Abstract: Implementation of machine learning algorithms in decision making is, for the most part, (in)famously accompanied by the reproduction of social bias and discrimination, often based on race or gender, causing further harm to already disadvantaged populations. The dominant paradigm of "fair machine learning" proposes tweaking loss minimization or processing observed data to guarantee fairness. However, this approach is limited, as it fails to capture the ecology in which technology unfolds, therefore masking social and institutional structures that cement such discrimination independently and in spite of algorithmic tweaking. I will provide examples of racial discrimination in judicial and financial systems and the need for contextual analysis. I will then discuss the promising avenue of causal inference through which the relationship between system structure and unethical algorithm deployment can be better understood and leveraged for policy making. In the spirit of the title, I will also explain the panoply of failures standard causal inference exhibits, notably its overreliance on observational data (to the expense of a generative mechanism) and its over-overreliance on variable attributes as accurate representations of an individual (to the expense of the network of social relationships such individual is embedded in and defined by), I will then discuss ways in which complexity science can help resolve such shortcomings. Time permitting I will try to say something good about uncritically and blindly applying machine learning to all aspects of life, but I don't guarantee it.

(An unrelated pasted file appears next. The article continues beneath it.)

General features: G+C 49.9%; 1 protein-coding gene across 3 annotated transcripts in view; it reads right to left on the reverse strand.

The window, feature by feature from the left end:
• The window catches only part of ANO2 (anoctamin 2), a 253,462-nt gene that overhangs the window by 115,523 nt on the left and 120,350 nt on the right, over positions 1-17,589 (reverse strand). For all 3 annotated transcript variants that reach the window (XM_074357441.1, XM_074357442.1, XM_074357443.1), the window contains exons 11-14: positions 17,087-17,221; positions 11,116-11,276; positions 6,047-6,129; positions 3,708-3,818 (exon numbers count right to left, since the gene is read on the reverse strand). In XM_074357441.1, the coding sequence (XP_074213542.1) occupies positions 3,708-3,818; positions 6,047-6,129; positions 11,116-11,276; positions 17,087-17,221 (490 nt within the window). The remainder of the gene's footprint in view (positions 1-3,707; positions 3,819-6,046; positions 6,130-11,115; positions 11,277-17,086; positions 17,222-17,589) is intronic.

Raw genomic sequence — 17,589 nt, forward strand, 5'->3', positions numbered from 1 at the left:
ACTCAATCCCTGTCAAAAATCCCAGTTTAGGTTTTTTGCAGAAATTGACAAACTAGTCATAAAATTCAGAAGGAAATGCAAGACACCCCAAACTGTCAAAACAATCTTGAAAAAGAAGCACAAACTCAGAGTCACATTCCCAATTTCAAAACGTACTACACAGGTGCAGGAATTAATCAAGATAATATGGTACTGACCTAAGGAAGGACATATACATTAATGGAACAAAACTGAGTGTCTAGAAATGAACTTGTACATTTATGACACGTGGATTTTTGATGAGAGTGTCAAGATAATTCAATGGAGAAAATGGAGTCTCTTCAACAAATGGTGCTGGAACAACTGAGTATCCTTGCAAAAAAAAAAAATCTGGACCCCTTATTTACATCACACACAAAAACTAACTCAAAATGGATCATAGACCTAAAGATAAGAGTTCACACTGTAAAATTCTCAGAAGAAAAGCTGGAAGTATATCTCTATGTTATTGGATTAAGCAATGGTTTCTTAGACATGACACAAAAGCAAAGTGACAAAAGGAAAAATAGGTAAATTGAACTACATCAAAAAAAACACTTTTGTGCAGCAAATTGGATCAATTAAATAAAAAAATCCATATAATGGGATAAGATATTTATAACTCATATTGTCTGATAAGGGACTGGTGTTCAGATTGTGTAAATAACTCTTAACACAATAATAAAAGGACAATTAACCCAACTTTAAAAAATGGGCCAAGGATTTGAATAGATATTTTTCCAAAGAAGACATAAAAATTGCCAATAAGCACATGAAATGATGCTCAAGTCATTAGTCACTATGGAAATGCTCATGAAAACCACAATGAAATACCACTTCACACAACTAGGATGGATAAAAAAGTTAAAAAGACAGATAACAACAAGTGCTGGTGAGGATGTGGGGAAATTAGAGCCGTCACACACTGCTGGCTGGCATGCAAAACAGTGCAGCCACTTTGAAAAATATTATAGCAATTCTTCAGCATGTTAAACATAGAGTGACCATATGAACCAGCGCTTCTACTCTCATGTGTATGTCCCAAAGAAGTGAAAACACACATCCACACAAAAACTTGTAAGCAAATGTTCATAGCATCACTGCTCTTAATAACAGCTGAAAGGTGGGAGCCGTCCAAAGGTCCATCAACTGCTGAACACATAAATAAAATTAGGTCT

Complex Systems Seminar by The Center for the Study of Complex Systems, The College of Literature, Science, and the Arts and Michigan Institute for Data Science